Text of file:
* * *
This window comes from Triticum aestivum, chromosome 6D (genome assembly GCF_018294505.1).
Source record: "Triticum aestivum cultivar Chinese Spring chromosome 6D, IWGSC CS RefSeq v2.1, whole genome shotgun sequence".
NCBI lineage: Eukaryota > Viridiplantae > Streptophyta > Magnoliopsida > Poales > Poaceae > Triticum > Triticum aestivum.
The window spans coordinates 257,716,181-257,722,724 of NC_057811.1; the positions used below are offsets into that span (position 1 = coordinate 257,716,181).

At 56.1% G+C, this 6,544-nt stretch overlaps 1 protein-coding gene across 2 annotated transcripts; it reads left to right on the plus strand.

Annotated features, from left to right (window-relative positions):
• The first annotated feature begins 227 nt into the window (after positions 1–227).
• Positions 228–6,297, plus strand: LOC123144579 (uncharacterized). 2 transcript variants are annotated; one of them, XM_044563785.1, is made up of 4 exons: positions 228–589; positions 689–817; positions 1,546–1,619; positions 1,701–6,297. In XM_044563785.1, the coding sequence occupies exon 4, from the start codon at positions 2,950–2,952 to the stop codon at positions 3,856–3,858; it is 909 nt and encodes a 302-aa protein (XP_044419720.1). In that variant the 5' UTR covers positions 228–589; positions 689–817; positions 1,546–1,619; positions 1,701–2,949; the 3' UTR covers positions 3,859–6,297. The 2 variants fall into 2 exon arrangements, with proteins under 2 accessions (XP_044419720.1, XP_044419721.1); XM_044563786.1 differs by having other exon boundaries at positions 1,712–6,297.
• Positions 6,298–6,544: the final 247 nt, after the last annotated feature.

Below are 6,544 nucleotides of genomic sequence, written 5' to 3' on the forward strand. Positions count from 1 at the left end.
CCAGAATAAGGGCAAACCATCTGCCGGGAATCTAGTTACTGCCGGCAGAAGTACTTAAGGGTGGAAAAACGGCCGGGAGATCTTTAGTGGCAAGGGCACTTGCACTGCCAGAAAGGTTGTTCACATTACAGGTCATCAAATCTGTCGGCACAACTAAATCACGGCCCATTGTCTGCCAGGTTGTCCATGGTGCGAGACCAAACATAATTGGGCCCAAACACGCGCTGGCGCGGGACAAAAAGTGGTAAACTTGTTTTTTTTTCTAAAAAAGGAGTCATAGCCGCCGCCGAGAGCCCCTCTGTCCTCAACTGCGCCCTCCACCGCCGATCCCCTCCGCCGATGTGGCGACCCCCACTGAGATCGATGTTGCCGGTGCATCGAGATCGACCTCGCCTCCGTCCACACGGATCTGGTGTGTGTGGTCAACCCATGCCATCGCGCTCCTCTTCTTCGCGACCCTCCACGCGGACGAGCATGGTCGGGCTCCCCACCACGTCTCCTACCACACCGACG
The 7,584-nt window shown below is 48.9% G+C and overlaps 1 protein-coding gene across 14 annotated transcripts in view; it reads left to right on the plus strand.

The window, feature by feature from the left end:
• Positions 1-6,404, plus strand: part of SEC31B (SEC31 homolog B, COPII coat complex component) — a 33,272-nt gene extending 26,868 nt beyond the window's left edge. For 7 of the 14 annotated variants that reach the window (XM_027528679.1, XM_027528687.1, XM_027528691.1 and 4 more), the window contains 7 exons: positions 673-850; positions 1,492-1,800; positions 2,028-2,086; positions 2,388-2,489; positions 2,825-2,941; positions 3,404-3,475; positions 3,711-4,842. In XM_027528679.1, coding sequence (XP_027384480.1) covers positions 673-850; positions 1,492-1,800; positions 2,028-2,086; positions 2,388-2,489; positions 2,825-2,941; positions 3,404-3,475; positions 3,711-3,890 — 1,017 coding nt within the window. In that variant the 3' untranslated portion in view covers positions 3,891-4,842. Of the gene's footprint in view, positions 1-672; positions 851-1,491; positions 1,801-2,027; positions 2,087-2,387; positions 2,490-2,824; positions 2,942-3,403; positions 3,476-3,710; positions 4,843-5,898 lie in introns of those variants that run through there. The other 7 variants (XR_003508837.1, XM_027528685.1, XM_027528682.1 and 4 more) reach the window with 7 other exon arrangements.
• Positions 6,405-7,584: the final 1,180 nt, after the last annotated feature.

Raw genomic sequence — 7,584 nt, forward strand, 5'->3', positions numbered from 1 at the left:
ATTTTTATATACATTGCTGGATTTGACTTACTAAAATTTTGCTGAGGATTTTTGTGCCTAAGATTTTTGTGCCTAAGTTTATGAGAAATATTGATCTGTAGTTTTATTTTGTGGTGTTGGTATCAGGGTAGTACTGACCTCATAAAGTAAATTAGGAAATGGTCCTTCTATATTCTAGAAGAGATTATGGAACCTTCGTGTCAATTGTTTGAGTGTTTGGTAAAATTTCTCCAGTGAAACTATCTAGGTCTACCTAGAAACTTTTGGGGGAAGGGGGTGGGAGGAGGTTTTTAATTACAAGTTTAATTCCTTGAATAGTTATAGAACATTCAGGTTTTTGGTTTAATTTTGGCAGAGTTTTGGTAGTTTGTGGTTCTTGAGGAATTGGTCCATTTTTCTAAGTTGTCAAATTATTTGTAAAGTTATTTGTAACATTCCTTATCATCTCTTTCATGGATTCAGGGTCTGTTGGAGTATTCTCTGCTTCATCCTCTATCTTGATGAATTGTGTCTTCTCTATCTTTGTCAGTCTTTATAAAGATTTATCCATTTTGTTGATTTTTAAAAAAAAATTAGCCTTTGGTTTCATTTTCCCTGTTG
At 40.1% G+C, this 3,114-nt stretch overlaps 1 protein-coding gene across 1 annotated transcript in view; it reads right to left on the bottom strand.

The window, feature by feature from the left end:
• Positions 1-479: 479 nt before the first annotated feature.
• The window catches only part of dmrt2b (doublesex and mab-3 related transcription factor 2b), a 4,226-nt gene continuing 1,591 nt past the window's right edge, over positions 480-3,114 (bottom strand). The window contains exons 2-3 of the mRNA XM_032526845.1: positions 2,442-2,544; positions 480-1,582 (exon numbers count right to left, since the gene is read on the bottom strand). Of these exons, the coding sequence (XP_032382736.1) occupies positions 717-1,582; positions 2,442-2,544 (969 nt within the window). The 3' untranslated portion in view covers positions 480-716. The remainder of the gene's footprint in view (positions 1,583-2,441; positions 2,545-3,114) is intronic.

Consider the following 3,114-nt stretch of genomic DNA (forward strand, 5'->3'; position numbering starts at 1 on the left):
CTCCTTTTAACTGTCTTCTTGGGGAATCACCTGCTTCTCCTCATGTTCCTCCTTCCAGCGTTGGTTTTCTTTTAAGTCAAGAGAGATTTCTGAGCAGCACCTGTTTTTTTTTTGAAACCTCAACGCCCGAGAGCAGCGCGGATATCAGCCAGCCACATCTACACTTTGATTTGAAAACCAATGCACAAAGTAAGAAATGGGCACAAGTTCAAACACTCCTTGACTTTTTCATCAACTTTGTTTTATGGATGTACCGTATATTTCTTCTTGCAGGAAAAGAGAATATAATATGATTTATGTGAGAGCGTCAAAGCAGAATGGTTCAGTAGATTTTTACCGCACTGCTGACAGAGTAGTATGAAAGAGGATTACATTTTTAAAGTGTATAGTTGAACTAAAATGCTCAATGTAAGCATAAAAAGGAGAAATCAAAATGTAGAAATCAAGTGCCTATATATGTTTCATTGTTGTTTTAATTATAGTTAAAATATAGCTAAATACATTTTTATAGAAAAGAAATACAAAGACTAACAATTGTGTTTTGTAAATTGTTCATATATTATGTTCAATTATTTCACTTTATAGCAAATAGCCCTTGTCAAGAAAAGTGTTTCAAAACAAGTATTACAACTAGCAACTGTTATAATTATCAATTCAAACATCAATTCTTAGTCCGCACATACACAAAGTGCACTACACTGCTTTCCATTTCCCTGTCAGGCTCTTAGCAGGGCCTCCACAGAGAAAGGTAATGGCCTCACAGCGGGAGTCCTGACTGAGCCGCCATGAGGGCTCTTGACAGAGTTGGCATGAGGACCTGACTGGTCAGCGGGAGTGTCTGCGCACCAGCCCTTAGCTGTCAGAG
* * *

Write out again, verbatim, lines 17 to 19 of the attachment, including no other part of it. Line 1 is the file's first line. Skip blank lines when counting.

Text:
ATTTTTATATACATTGCTGGATTTGACTTACTAAAATTTTGCTGAGGATTTTTGTGCCTAAGATTTTTGTGCCTAAGTTTATGAGAAATATTGATCTGTAGTTTTATTTTGTGGTGTTGGTATCAGGGTAGTACTGACCTCATAAAGTAAATTAGGAAATGGTCCTTCTATATTCTAGAAGAGATTATGGAACCTTCGTGTCAATTGTTTGAGTGTTTGGTAAAATTTCTCCAGTGAAACTATCTAGGTCTACCTAGAAACTTTTGGGGGAAGGGGGTGGGAGGAGGTTTTTAATTACAAGTTTAATTCCTTGAATAGTTATAGAACATTCAGGTTTTTGGTTTAATTTTGGCAGAGTTTTGGTAGTTTGTGGTTCTTGAGGAATTGGTCCATTTTTCTAAGTTGTCAAATTATTTGTAAAGTTATTTGTAACATTCCTTATCATCTCTTTCATGGATTCAGGGTCTGTTGGAGTATTCTCTGCTTCATCCTCTATCTTGATGAATTGTGTCTTCTCTATCTTTGTCAGTCTTTATAAAGATTTATCCATTTTGTTGATTTTTAAAAAAAAATTAGCCTTTGGTTTCATTTTCCCTGTTG
At 40.1% G+C, this 3,114-nt stretch overlaps 1 protein-coding gene across 1 annotated transcript in view; it reads right to left on the bottom strand.

The window, feature by feature from the left end: